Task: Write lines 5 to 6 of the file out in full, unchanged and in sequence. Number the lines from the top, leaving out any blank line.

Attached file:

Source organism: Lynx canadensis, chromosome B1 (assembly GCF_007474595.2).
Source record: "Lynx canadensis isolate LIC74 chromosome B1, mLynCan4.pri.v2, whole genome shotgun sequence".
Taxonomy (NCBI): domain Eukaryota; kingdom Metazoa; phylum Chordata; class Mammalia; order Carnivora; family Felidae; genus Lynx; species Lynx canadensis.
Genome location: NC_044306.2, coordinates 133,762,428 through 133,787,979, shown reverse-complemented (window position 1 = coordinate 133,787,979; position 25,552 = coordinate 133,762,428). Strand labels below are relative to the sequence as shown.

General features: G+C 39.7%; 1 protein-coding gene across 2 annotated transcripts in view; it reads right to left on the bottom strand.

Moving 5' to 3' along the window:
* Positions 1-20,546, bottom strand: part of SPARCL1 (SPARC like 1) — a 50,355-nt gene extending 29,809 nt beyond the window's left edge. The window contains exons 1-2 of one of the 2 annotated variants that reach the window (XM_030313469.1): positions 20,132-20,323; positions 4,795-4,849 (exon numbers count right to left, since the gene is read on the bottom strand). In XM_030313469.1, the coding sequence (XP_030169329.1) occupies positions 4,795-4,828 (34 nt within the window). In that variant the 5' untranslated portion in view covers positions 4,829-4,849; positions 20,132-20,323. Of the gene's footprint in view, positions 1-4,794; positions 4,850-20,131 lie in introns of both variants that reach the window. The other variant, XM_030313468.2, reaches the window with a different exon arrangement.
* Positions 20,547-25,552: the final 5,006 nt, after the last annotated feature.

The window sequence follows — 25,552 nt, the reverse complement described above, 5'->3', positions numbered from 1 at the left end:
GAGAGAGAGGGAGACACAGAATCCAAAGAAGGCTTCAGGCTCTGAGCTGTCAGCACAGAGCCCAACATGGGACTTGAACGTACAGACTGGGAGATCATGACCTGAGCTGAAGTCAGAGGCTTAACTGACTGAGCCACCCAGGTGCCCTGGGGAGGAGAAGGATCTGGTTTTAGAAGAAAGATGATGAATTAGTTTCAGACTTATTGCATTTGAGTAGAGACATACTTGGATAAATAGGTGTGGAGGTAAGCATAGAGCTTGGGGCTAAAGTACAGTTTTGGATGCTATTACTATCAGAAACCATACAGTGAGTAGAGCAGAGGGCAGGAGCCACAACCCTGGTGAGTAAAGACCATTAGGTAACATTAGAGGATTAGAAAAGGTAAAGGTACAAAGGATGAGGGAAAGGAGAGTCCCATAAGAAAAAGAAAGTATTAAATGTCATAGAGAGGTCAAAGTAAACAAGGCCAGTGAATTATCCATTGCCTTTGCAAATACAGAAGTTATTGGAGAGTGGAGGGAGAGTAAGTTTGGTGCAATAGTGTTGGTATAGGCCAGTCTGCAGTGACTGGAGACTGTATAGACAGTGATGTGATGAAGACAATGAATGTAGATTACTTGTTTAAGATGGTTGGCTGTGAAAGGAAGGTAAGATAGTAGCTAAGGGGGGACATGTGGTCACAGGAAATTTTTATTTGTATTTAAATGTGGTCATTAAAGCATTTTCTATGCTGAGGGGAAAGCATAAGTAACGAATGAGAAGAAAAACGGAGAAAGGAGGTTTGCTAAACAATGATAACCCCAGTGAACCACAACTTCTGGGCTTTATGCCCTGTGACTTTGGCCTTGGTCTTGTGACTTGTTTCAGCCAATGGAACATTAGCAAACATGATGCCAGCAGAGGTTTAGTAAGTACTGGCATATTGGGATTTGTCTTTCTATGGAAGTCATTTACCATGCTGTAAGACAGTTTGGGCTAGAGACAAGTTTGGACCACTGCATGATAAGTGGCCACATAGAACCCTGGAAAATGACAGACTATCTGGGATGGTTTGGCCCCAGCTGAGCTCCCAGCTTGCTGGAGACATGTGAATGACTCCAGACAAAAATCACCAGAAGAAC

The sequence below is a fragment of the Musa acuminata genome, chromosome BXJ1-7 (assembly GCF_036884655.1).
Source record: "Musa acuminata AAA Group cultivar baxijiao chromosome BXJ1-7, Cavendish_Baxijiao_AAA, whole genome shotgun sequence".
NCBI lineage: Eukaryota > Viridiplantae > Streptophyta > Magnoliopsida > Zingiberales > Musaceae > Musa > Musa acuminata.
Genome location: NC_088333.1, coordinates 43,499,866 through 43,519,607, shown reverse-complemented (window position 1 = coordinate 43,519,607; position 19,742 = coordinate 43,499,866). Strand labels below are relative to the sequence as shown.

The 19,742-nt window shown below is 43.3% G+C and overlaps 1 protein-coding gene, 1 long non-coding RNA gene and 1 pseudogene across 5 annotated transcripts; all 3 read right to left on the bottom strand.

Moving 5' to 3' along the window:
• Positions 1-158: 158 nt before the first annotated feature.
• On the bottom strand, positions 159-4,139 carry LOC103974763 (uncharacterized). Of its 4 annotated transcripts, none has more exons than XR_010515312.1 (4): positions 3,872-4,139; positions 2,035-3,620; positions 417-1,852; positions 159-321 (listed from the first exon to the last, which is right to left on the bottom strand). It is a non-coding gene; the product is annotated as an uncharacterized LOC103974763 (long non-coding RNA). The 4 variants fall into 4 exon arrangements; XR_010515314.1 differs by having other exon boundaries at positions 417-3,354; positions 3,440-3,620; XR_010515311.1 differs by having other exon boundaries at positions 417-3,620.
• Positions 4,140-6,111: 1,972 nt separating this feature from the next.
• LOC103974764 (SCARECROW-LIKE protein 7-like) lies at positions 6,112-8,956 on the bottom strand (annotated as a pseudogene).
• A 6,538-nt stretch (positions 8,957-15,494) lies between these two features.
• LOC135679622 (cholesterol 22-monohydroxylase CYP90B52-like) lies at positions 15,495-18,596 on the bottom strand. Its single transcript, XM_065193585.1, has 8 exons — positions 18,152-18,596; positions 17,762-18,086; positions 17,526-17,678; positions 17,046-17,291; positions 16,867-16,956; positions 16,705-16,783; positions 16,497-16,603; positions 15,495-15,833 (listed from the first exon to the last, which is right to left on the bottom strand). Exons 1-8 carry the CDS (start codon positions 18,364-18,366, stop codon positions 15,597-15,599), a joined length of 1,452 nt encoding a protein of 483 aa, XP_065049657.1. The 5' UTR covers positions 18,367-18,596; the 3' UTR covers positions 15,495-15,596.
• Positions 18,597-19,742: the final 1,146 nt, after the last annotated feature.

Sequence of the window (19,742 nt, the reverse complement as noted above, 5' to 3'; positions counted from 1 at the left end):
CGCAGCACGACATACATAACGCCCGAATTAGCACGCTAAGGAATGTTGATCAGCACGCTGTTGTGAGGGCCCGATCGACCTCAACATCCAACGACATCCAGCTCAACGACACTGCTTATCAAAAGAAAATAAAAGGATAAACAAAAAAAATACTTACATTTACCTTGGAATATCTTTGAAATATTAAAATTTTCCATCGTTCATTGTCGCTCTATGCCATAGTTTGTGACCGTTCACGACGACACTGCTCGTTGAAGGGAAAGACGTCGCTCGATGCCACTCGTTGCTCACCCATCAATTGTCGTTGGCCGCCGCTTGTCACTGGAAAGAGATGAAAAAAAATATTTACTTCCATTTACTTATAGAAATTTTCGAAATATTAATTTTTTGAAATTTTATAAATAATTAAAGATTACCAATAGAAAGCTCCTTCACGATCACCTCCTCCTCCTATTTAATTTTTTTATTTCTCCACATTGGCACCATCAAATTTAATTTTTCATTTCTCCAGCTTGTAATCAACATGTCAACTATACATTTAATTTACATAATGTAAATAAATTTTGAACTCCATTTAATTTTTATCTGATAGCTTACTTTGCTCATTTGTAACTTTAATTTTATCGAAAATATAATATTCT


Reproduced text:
General features: G+C 39.7%; 1 protein-coding gene across 2 annotated transcripts in view; it reads right to left on the bottom strand.

Moving 5' to 3' along the window: